Woodlake gathers feel for commercial marijuana
The City’s low staffing levels makes it easier to vet cannabis businesses coming into town
By Paul Myers @PaulM_SGN
WOODLAKE – Cities throughout Tulare County, including the County, have pushed against the wave of commercial cannabis in California set to begin as early as next month. Woodlake is one of only two cities to welcome it with open arms. One reason is because of their size.
Already they have six cannabis related businesses, two dispensaries and four cultivators, working their way through the licensing and permitting process. Where other cities are concerned over the potential rise of crime and homelessness – something that has been a supposed symptom in cities that have allowed it – Woodlake is comfortable letting businesses open up shop.
Woodlake community development director Jason Waters said the City realized early on that marijuana use stayed roughly the same in states where it was legalized. If that trend holds true then Woodlake can reasonably expect the presence of commercial cannabis does not create an increased consumption of cannabis.
“Not having dispensaries was not going to reduce access…so why not generate revenue and mitigate negative impacts or use the money for good things in the city,” Waters said.
More importantly the City is willing to forego renewing permits or licenses if businesses fail to follow specific requirements. As well, Waters said that the City is prepared to adjust ordinances to address any unforeseen requirement issues. But they do not anticipate having to do that.
Because of the size of Woodlake’s city staff most businesses have dealt directly with decision makers at City Hall. Likewise City decision makers have dealt with owners of cannabis businesses. Waters said that dealing with them directly gives staff a sense of confidence that larger cities might not have the advantage of. As well, the city staff has a better sense of what the community feels because there are only around 8,000 people who live there and they all have to go through City Hall at some point in the month.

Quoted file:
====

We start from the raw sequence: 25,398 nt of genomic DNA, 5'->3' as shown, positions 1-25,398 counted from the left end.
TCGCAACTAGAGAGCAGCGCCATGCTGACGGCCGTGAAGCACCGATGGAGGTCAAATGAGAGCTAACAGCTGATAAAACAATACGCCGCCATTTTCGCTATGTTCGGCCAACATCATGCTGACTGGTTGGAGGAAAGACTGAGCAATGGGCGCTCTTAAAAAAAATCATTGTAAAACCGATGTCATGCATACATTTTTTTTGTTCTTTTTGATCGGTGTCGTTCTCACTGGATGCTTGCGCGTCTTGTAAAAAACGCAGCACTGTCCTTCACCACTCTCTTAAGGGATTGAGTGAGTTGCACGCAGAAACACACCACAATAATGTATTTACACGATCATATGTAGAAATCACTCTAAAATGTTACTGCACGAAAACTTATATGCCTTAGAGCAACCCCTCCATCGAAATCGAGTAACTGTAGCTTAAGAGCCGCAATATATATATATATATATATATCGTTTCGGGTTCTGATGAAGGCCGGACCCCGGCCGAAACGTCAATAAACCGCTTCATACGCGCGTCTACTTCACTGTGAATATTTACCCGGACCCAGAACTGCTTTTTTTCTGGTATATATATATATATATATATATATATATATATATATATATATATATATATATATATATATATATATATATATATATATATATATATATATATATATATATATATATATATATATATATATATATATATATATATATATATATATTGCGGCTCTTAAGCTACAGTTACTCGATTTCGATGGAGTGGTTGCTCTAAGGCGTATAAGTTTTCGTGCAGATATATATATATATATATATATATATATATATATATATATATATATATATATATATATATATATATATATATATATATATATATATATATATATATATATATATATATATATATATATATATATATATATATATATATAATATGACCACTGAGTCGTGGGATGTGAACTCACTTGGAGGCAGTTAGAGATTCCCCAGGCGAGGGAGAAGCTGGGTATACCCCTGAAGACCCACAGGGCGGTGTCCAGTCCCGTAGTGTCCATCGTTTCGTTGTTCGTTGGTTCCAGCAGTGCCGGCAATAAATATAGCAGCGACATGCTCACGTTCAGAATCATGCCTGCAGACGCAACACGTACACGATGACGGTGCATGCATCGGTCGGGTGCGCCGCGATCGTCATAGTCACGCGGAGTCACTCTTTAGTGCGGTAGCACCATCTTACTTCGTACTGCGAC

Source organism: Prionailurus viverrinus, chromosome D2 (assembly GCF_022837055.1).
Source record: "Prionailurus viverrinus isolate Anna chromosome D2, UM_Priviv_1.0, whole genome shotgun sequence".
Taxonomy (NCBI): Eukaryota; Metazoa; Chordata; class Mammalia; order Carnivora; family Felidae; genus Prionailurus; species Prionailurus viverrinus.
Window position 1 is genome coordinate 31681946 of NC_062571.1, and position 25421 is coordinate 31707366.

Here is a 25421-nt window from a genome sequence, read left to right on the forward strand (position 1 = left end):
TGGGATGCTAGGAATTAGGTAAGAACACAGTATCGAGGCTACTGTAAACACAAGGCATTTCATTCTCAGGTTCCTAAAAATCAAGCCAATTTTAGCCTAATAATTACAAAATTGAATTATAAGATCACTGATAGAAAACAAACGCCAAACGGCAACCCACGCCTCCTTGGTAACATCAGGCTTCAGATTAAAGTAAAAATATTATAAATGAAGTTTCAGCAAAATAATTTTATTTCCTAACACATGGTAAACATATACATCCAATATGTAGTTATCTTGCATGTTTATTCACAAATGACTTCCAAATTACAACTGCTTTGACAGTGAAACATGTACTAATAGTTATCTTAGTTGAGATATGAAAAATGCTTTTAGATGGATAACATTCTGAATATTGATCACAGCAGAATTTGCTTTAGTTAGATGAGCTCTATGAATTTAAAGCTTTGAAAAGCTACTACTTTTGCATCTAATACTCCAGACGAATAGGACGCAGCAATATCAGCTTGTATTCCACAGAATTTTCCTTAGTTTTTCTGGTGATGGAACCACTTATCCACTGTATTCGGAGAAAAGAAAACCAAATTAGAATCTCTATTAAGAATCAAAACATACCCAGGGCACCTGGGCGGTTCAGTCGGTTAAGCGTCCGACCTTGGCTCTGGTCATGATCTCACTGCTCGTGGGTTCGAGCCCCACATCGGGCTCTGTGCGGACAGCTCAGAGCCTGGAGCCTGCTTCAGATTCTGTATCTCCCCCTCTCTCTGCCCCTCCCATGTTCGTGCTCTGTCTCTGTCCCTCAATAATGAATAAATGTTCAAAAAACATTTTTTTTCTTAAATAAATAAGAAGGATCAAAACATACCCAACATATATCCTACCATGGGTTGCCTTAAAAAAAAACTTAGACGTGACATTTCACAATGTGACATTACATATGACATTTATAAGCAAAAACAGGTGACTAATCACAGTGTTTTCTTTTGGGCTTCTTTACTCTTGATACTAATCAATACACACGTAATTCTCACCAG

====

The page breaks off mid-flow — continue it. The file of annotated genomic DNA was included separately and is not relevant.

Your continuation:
“Yeah, City Hall is like a kind of hub for a lot of things…people have to come pay their water bills here and that’s where they see our notices…our Facebook account is visited rather frequently,” Waters added.
Also as a part of the process for regulatory permits dispensary owners were required to go through an interview with city staff. As of November, cannabis dispensary formerly titled CCW LLC now titled Valley Pure and Green Bean Pharm, were issued their regulatory permits, which allows them to operate in the city, by the City Council. During last week’s City Council meeting cultivators Rupp Cannabis and Green Smart were issued their Negative Declarations which helped them meet environmental requirements for the necessary conditional use permits. Green Smart also received their regulatory permit during the same meeting.
As of now all six businesses appear to be on track to acquiring regulatory permits as well as their CUPs, but Waters added that there are plenty of steps to go. He said that cultivators still need to build their facilities in the industrialized zones they are applying for which comes with a host of building and code permits. In addition they still have to gather their license by the State.